FELLOW TRAVELERS

by

May 31, 1959, Riverside Raceway: The Russians dominate the heavens with Sputnik, a satellite designed to determine the density of the upper atmosphere and return data about the ionosphere via a pair of radio transmitters.

It’s Memorial Day weekend – when the US of A honors its war dead – and Eisenhower/martini-shaker America is having enough problems coming to terms with the Russkie’s satellites that continue to buzz the stratosphere whereupon an Ozzie & Harriet-type couple is motoring down the surface streets near Disneyland and they encounter what looks like a spaceship strapped-down on the back of a flat, open trailer, being towed by a 1956 Chevrolet station wagon.

In the front seats of the Chevy are a couple of beat looking young men, “Jazzy Jim” Nelson and “Jocko” Johnson. In the back is a lone black man, pit man Eddie Flournoy.

As the couple pass the spaceship-time machine looking thingie, they do a double take. The Harriet-type drops her jaw. The Ozzie-type scratches his crewcut. As disturbed as they are about the Communist threat of interstellar superiority, they are unsure if these are the guys they want on “our side.”

After Jocko and Jazzy unload their streamlined dragster off of the trailer, the world stops in its rotation: On this day, the Jocko’s Porting Service entry, a rear engine dragster blanketed in aluminum lovingly hand-formed by Jocko, sets a 1/4 elapsed time record, as driver “Jazzy Jim” stops the clocks in 8.35 seconds. To Jocko, it is an empirical display of the equation wot says: horsepower less drag equals an ungawdly acceleration. His stealthy car slithers through the slipstream and into the history books.

In a direct contrast, at an Air Force base in Kansas, Glen Leasher in the Sullivan, Martin and Leasher AA/Fuel “rail” claims a 1/4 mile speed record of 185 mph the day before…

Dragster were called “rails” or “railjobs” for a reason: They were either sedans stripped of all body work or were purpose built chassis that were nothing but tubing. Jocko’s Porting Service was different: The damn thing looked like it was from another planet, but was influenced by various land speed record setters such as the Bluebirds of Malcolm Campbell, George Eyston’s Thunderbolt and the Railton Special of John Cobb, which, at the time of Jocko and Jazzy blasting into the record books, held the Land Speed Record at 394 mph for over a decade.

(To avoid confusion, it helps to remember that the Land Speed Record is the average speed between two timers set exactly one mile apart. This is after a running start of as much as six miles. It is the average speed of two timed runs, back-to-back within an hour, run in opposite directions. Conversely, drag racing records are measured by timing lights triggered 66 feet before the finish line and 66 aft, for a total distance of 132 feet, which is 1/10th of the distance of the race course (a 1/4 mile equaling 1320 feet.)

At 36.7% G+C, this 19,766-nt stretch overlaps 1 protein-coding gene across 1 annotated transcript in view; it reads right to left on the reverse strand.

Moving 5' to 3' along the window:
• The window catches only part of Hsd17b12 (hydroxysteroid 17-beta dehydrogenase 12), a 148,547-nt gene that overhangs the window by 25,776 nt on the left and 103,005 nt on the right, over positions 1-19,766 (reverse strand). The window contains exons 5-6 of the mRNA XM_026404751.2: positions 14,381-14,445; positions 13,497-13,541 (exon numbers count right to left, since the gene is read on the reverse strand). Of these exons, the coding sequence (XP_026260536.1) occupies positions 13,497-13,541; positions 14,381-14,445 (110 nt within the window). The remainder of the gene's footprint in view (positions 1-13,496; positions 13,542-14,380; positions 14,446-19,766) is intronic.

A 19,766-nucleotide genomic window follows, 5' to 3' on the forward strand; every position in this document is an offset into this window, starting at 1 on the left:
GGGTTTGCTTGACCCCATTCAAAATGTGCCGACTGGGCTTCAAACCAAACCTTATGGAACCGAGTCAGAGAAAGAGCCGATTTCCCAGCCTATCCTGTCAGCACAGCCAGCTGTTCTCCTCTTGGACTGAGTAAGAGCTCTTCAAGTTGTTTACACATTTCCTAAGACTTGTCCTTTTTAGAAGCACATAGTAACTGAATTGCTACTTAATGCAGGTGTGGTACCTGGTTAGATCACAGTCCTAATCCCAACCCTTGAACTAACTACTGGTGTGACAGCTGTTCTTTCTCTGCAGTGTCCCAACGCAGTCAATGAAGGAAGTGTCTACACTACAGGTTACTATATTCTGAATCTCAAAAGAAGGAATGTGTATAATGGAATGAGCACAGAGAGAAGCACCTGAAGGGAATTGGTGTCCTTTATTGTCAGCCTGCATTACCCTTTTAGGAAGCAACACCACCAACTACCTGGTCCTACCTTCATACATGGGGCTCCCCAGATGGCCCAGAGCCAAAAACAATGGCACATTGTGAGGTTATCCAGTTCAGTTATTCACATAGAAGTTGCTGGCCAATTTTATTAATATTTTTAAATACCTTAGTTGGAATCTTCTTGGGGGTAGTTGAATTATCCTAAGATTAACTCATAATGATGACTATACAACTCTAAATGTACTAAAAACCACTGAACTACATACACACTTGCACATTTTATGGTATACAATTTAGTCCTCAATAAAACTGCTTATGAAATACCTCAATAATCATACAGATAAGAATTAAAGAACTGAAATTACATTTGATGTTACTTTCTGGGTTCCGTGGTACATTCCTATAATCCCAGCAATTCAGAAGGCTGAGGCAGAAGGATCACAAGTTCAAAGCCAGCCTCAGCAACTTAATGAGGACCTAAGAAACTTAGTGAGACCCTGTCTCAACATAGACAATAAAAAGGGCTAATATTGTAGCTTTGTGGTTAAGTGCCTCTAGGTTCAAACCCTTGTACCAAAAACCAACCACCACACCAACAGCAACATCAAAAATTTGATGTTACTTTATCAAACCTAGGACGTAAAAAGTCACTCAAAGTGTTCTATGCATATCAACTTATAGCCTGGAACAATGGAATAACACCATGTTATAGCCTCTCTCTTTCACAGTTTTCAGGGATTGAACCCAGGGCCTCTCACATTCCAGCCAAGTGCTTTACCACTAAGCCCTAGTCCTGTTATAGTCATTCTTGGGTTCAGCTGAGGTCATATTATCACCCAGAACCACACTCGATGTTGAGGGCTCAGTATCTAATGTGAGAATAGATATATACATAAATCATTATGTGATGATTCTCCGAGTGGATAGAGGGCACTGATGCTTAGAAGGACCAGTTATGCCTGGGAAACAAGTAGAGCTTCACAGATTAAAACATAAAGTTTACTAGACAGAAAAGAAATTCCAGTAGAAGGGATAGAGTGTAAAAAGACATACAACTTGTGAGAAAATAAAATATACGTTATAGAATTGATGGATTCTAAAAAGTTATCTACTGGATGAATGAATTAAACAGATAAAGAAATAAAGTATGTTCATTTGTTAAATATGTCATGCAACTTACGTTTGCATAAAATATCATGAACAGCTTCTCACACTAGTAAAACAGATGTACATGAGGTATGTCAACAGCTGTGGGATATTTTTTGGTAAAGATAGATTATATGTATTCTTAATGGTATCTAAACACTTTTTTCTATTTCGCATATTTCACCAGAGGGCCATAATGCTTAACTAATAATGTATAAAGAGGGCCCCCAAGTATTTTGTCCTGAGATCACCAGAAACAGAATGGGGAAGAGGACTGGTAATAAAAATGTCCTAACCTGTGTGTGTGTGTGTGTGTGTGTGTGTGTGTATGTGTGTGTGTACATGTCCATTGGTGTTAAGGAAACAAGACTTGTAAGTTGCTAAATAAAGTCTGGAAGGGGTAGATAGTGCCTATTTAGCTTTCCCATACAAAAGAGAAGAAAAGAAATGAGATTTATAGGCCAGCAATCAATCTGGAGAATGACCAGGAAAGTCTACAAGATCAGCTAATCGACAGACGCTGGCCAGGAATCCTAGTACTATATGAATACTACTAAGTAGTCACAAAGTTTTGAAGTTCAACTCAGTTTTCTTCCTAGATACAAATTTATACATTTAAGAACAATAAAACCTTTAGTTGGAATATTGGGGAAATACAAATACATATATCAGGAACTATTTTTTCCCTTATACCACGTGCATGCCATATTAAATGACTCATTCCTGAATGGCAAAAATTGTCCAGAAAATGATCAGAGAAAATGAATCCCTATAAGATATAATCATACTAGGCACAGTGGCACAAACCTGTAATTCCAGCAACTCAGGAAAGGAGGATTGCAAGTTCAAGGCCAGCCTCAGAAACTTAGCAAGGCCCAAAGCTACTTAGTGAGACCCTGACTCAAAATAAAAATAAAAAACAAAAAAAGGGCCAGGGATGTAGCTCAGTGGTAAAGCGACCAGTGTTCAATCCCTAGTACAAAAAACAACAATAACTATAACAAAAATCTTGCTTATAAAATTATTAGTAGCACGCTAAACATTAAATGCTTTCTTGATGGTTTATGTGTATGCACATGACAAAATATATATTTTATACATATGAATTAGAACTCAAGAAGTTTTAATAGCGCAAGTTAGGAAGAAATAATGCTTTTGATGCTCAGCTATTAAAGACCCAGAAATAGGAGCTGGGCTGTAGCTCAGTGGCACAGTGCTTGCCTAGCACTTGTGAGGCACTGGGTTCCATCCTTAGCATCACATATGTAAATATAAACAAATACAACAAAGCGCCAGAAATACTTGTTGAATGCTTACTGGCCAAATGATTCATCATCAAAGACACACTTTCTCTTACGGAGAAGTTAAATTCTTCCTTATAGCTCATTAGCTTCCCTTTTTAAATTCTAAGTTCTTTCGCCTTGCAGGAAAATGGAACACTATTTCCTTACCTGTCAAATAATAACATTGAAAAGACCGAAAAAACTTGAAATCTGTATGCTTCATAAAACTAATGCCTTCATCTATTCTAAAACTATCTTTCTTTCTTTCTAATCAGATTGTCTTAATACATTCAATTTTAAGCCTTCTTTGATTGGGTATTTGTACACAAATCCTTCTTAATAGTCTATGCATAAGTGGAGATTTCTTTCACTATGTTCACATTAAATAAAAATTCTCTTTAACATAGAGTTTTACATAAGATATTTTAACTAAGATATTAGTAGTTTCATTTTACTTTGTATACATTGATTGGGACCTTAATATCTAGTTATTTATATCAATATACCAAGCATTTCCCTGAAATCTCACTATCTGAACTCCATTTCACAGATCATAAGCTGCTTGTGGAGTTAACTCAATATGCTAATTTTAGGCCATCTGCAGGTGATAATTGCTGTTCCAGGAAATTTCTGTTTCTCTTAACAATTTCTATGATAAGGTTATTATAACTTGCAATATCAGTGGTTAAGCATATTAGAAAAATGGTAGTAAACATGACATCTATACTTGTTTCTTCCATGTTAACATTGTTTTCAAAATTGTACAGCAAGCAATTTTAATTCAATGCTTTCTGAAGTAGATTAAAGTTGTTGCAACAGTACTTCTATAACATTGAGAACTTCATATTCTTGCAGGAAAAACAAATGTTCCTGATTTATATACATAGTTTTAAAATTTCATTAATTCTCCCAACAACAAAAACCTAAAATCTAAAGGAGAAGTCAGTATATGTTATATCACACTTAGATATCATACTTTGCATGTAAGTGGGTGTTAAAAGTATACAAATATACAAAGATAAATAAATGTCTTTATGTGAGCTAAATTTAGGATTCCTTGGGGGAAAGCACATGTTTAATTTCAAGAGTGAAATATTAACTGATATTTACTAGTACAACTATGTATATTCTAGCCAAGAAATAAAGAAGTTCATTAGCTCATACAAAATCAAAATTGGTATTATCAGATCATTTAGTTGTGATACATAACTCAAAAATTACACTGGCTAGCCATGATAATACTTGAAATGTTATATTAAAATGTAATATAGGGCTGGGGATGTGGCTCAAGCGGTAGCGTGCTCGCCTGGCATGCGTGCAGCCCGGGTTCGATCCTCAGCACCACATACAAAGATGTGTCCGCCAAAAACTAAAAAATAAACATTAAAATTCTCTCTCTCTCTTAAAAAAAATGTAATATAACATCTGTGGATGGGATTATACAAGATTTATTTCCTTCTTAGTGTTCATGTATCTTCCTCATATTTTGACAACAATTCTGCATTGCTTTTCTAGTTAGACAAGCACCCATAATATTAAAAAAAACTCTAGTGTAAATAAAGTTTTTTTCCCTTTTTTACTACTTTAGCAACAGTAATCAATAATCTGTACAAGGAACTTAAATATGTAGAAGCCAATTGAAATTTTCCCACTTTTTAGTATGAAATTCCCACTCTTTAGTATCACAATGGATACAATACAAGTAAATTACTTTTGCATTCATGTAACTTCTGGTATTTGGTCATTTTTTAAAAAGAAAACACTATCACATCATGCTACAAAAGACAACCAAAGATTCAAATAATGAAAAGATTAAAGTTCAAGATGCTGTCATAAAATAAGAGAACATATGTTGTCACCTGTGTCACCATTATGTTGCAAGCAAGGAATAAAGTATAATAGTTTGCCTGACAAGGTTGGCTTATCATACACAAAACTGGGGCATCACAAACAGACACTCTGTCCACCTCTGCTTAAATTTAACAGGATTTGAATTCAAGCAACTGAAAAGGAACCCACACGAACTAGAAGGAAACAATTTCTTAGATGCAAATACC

Because the drag strip runs are more of a sprint and less of a marathon, the use of nitromethane – a highly destructive fuel – was used by drag racers such as Jocko Johnson, whose specialty was “porting” the cylinder heads’ combustion chambers for burning nitro, a rather delicate science as the porter had to re-engineer the heads on an engine designed for a passenger car that would normally burn gasoline. Johnson had “porting” down to a science, but he was the first drag racer to also factor in the science of aerodynamics, which had previously been the domain of the Land Speed Record guys and aerospace.

Although the LSR crowd had tapped into decreasing both wind resistance and drag, they did not utilize exotic fuels in the rather prodigious amounts that the dragster guys did, who had no fear of “tipping the can” with the “yellow stuff” or “liquid horsepower.”

The LSR competitors made horsepower another way: with gobs of cubic inch displacement, via engines that had come out of fighter planes. To see these giant, beastly machines blubber down the Salt Flats of Bonneville with massive puffs of black smoke billowing out of the exhaust was a truly unique spectacle.

(In the 30s, the Germans had burned nitro with an automotive, streamlined vehicle, albeit with tragic results: Berndt Rosemeyer, a national hero of the Third Reich, was killed while racing on the autobahn at a speed of 280-something mph in the Auto Union GP, whose design pre-saged that of the Top Fuel dragster (supercharged engine, with nitromethane as a fuel) by a quarter of a century . The Auto Union GP was ultimately co-opted by the Third Reich, much to the consternation of Ferdinand Porsche, the car’s designer, who ultimately shuttered the project, as a political gesture as much as anything else… )

But the salient point among all of the digressions is the reality that Jocko Johnson had created a package that had the best of both worlds: a streamlined dragster that had plenty of downforce without much drag (the opposite of thrust) and aided by a powerful badass hemi, huffing on nitro.

Streamlining rarely paid off on the drag strip. The weight penalty of the added body work negated the benefits of slipping through the air stream.

The Jocko’s Porting Service ‘liner is history’s exception.


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